Styx: Master Of Shadows: Review - Games Weekly

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Thursday, November 13, 2014

Styx: Master Of Shadows: Review

For a few years, the middle tier game had all but died. The market couldn't support full priced affairs that didn't promise the earth, and the abundance of budget indie games meant anything hovering in between had nowhere to live.

Now with new consoles allowing Steam like self publication and variable price points, games like Styx: Master Of Shadows have a place to ply their wares. We'll leave it up to you to decide whether or not that's a good thing in this particular case.

Playing as the titular Styx, you creep through a defiantly generic set of stealth scenarios, trying to piece together your past, over the span of 200 years. Styx is a goblin (the first, according to this lore), and an assassin. The game begins with a fairly feeble cutscene explaining that our man Styx has been captured by humans and has to escape, find his dagger, and then set about accumulating Amber (the glowing stuff that powers him and lets him unleash his more interesting capabilities).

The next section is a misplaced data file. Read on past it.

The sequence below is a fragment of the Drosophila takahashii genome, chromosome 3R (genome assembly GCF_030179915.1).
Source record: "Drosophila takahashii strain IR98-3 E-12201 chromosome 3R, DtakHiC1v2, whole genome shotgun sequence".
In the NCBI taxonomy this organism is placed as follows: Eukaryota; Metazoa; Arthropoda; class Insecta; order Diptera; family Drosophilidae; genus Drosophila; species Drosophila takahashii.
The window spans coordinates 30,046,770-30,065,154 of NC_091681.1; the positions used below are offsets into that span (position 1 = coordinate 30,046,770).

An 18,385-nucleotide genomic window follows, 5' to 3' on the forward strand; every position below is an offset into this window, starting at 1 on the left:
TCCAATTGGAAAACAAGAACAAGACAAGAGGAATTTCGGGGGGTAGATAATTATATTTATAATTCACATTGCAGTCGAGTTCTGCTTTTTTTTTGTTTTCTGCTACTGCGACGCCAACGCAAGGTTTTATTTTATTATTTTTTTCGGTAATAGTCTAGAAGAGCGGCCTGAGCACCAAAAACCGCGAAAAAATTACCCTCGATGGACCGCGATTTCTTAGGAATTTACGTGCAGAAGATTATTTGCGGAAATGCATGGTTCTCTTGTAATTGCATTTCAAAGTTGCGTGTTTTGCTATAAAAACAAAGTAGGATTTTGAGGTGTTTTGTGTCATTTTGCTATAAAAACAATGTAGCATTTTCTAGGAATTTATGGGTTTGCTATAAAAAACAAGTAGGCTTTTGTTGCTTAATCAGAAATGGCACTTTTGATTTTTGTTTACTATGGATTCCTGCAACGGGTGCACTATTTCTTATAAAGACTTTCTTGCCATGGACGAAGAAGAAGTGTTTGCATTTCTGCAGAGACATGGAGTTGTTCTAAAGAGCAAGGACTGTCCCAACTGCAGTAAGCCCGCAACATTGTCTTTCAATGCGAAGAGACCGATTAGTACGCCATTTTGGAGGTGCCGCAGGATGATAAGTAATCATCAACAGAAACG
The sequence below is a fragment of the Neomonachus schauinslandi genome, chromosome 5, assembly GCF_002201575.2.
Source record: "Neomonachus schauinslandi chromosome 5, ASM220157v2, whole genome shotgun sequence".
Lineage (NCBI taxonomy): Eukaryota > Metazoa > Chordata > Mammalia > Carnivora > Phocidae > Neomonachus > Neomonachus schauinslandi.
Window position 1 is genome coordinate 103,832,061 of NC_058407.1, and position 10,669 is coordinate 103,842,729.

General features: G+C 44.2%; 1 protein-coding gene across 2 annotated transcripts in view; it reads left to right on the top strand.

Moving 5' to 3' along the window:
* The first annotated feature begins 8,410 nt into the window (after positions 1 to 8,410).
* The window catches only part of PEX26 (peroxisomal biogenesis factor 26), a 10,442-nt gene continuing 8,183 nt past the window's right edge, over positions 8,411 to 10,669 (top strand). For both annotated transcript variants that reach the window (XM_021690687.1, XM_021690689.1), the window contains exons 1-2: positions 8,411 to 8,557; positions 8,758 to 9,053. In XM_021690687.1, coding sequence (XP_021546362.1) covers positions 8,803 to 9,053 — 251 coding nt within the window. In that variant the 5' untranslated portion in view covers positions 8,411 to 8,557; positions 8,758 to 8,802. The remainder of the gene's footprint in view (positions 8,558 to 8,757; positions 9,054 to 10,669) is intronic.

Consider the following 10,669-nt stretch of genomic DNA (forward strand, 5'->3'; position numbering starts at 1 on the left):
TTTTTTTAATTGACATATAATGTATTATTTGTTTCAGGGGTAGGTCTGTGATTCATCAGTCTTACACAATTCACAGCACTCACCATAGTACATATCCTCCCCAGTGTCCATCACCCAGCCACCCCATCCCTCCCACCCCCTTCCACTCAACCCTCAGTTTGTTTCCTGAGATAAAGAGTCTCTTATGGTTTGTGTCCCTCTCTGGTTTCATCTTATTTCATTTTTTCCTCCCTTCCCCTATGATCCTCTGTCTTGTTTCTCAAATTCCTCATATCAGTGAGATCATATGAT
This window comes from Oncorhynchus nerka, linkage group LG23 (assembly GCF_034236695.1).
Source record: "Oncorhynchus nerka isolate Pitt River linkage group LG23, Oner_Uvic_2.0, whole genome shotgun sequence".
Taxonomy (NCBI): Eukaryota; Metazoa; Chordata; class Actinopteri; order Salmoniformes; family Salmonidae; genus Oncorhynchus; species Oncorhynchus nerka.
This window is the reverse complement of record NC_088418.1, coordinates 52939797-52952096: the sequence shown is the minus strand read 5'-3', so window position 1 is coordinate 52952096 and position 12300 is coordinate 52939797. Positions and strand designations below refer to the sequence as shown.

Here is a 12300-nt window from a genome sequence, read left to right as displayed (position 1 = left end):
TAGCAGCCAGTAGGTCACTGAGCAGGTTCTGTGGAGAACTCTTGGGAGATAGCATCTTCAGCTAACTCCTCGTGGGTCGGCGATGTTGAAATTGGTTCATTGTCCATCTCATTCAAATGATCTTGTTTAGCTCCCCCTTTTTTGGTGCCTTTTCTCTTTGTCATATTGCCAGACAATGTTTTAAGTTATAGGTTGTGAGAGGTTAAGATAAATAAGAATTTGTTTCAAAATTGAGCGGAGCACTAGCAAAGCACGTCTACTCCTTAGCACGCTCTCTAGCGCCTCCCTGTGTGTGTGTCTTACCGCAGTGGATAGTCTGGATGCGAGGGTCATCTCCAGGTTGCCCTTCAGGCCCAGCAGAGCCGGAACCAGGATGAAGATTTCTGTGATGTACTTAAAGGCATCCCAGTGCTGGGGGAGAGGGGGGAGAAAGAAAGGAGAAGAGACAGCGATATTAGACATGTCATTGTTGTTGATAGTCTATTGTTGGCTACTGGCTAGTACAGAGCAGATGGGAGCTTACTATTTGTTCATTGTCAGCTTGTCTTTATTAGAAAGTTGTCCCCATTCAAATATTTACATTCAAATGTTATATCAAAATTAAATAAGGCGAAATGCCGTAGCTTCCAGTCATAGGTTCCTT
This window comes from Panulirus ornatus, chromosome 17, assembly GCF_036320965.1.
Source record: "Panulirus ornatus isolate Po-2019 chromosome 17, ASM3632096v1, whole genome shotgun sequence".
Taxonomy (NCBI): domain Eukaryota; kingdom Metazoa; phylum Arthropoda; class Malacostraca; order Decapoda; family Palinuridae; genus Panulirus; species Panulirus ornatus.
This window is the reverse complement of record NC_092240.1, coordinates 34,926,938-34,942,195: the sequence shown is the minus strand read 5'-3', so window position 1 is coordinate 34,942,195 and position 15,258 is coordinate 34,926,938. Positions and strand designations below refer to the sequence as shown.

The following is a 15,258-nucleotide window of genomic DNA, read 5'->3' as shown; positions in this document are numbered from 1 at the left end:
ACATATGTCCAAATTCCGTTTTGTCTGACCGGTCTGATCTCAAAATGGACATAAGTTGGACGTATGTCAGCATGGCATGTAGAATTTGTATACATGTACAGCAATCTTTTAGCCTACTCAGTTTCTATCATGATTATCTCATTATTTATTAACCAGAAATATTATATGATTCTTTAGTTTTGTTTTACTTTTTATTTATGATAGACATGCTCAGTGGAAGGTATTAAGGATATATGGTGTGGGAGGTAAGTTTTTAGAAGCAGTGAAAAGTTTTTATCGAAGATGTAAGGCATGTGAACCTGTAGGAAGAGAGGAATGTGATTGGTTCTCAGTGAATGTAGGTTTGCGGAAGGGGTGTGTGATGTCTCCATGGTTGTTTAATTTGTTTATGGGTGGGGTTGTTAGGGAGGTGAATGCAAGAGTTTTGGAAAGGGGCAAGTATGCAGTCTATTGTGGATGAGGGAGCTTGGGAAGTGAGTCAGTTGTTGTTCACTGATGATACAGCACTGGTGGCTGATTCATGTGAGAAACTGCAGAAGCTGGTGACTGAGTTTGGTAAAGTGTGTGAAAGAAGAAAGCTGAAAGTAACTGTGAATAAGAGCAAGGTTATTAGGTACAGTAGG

It's third person stealth as you’ve seen it many times before. Guards strut about dimly lit rooms in predetermined patterns, reacting only to your presence should you stupidly stroll into their line of sight. You hide in corners, behind walls and up on high beams, ready to leap on your enemies and stab them multiple times in the chest like the nasty little bugger you are. Hide the body, move on,
repeat. It’s a smooth and functional game, but one almost entirely lacking in flair. For the most part, you’re executing plans and executing guards in a manner you’ve done many times before. If you’ve played anything from Splinter Cell through to Assassin’s Creed, you’ll be in instantly familiar territory.

Styx does pick up some reasonably interesting abilities later on in the story. He can cloak himself for a brief period of time, which proves useful when you run out of patience memorising guard AI routines. More impressively, he can also create a clone of himself that will run around the environment causing trouble while you sneak through or deal death. Unlike many modern stealth efforts that also revert into action games when you’re spotted, Styx: Master Of Shadows is not as
accomplished. Direct combat is a terrible idea for two reasons. Firstly, you'll almost always be killed if you face up to more than one opponent. Secondly, it’s awful.

Combat is a clumsy QTE, parrying incoming attacks before striking back. This sounds like Batman, but it’s more like a knock off of Punch Out. Competent, middle tier filler, and little more.


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